Residents in Hawaiʻi, Alaska and the Pacific Islands are on the front lines of the impacts of climate change, and moving to a safer location is one of many adaptation responses that communities are considering. A symposium in Honolulu this December aims to address legal and policy challenges and questions surrounding climate displacement and relocation.
The effects of climate change, especially storms and sea-level rise, pose a grave and immediate threat to many communities in the Pacific. For some, relocation will ultimately be the only sustainable choice. The Symposium on Climate Displacement, Migration and Relocation, hosted by the White House Council on Environmental Quality, NOAA Office for Coastal Management, the Environmental Law Program of the University of Hawaiʻi William S. Richardson School of Law, the Alaska and Hawaiʻi Sea Grant College Programs and the Pacific Islands Climate Science Center will address questions about migration and relocation for communities in the continental U.S. and Pacific Islands.
The symposium, to be held December 13–14, in Honolulu, is one component of major new funding and programs announced in early September by the U.S. Administration to address the critical need to build climate resilience.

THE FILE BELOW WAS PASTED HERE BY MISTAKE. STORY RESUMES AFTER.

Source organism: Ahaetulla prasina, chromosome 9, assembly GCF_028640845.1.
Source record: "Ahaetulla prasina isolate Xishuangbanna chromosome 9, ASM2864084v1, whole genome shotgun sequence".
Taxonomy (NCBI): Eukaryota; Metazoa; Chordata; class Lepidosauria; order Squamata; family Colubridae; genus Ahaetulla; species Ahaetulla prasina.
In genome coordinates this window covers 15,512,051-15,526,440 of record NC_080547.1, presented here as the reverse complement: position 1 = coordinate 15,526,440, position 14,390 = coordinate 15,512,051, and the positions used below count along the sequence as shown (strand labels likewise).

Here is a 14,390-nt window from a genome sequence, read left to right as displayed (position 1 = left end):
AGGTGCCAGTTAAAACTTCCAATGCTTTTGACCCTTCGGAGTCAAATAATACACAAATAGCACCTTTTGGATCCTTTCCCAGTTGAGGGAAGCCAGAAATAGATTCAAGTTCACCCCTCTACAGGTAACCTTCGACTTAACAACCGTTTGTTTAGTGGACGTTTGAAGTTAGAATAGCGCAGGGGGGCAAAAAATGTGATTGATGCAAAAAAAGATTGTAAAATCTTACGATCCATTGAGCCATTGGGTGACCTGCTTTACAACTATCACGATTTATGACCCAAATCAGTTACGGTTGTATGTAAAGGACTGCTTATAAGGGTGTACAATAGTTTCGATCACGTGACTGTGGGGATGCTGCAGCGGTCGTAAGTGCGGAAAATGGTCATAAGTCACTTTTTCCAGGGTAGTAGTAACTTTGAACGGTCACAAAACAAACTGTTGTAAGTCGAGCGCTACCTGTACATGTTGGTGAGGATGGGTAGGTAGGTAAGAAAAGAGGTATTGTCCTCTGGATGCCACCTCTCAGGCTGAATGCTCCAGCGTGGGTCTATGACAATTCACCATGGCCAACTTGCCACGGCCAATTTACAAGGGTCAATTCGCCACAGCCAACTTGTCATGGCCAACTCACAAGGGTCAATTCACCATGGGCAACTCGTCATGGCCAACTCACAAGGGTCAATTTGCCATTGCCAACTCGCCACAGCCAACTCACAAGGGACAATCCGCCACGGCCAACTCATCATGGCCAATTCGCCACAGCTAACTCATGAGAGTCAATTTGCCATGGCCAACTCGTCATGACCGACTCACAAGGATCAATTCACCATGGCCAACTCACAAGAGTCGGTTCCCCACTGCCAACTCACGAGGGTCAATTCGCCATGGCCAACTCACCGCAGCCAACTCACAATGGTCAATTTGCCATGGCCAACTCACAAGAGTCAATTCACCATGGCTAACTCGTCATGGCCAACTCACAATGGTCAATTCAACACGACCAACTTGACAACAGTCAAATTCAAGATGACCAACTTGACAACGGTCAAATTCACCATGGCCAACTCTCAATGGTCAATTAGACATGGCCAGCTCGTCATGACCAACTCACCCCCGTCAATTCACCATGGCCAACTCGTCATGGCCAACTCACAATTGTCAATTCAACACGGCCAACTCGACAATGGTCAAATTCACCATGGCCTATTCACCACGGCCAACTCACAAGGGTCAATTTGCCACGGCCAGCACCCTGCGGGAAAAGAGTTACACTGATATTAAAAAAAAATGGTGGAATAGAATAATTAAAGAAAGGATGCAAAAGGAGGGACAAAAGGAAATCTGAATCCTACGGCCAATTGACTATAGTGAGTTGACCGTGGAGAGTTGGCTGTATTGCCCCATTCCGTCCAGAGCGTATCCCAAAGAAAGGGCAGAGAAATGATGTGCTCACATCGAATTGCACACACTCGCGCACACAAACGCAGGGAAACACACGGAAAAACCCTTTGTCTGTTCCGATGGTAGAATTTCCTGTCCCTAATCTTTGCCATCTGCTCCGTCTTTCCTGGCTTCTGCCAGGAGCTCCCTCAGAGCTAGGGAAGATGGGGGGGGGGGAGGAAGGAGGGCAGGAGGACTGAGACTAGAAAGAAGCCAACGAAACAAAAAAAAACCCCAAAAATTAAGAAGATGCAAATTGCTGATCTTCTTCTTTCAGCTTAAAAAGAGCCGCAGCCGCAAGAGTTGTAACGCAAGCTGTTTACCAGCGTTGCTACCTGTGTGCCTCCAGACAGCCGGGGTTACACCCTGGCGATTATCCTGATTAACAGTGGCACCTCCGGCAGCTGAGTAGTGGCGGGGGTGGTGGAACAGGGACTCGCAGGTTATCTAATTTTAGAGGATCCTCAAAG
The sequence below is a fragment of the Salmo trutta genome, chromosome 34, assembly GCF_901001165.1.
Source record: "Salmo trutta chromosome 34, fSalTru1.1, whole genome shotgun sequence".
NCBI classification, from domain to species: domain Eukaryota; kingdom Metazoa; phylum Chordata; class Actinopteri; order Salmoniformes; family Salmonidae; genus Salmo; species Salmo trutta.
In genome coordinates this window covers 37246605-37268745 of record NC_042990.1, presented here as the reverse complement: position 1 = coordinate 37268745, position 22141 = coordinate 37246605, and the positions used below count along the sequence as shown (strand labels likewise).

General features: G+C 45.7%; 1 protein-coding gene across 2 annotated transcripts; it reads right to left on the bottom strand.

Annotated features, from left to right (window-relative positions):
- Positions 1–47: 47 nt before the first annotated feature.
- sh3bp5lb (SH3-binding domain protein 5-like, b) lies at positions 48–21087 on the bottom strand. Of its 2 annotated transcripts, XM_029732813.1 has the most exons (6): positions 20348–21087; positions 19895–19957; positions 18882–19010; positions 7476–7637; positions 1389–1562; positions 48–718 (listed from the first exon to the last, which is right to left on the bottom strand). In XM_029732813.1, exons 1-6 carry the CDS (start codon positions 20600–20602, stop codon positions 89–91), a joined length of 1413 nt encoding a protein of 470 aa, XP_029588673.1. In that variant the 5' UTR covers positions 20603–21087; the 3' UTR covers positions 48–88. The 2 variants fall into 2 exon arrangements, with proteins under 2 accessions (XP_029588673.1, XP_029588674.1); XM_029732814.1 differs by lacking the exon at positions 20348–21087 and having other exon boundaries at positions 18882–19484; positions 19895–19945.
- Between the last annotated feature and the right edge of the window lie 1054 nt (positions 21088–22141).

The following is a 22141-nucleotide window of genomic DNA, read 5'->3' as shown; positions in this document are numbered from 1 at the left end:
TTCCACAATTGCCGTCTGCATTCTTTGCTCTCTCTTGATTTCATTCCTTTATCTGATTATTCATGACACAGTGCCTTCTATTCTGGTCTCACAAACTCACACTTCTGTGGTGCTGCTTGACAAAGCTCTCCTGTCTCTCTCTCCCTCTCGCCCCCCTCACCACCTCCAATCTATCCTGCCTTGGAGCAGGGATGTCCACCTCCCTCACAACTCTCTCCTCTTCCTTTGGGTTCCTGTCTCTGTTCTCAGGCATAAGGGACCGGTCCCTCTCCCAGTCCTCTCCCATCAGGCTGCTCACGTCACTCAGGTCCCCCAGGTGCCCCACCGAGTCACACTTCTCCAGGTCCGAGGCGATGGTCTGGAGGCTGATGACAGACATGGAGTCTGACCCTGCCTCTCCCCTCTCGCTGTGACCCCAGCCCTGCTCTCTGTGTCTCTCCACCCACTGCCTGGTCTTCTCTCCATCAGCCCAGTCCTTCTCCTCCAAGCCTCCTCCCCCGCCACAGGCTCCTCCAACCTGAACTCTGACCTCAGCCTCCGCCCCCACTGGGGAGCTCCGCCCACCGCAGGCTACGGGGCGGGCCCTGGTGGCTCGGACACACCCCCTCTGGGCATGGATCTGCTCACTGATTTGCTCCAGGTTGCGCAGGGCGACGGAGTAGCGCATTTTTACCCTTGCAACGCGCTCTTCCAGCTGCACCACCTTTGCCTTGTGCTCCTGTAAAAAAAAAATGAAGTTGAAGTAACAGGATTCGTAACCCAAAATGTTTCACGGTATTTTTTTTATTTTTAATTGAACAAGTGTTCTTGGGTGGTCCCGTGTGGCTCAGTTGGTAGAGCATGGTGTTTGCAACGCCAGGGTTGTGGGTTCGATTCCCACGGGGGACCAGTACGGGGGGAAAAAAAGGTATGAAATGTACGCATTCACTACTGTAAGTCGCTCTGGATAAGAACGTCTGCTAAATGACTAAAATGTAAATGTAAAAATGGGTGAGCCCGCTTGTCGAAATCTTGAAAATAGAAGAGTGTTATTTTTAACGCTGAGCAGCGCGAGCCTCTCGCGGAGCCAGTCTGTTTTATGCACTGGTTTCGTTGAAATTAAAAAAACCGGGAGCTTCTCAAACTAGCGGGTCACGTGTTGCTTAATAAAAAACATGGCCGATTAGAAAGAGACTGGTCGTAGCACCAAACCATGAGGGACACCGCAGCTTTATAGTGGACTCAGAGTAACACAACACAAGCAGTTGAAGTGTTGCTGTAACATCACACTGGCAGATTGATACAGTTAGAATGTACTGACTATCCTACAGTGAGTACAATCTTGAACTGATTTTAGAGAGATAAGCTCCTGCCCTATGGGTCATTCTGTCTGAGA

The symposium will provide a platform for stakeholders, researchers, policy experts, indigenous leaders and local, state and federal government officials to explore legal and policy opportunities and challenges. It will address questions about how to plan for and implement voluntary migration and community-led relocation as adaptation strategies, both domestically and in the context of the Pacific Islands.
Call for papers
A call for papers has been issued for abstracts on international and domestic law and policy and crosscutting questions. The symposium committee welcomes work from legal scholars and practitioners from around the world.
The deadline for submission is October 10.
For more information, please visit the Symposium on Climate Displacement, Migration and Relocation website.
—By Cindy Knapman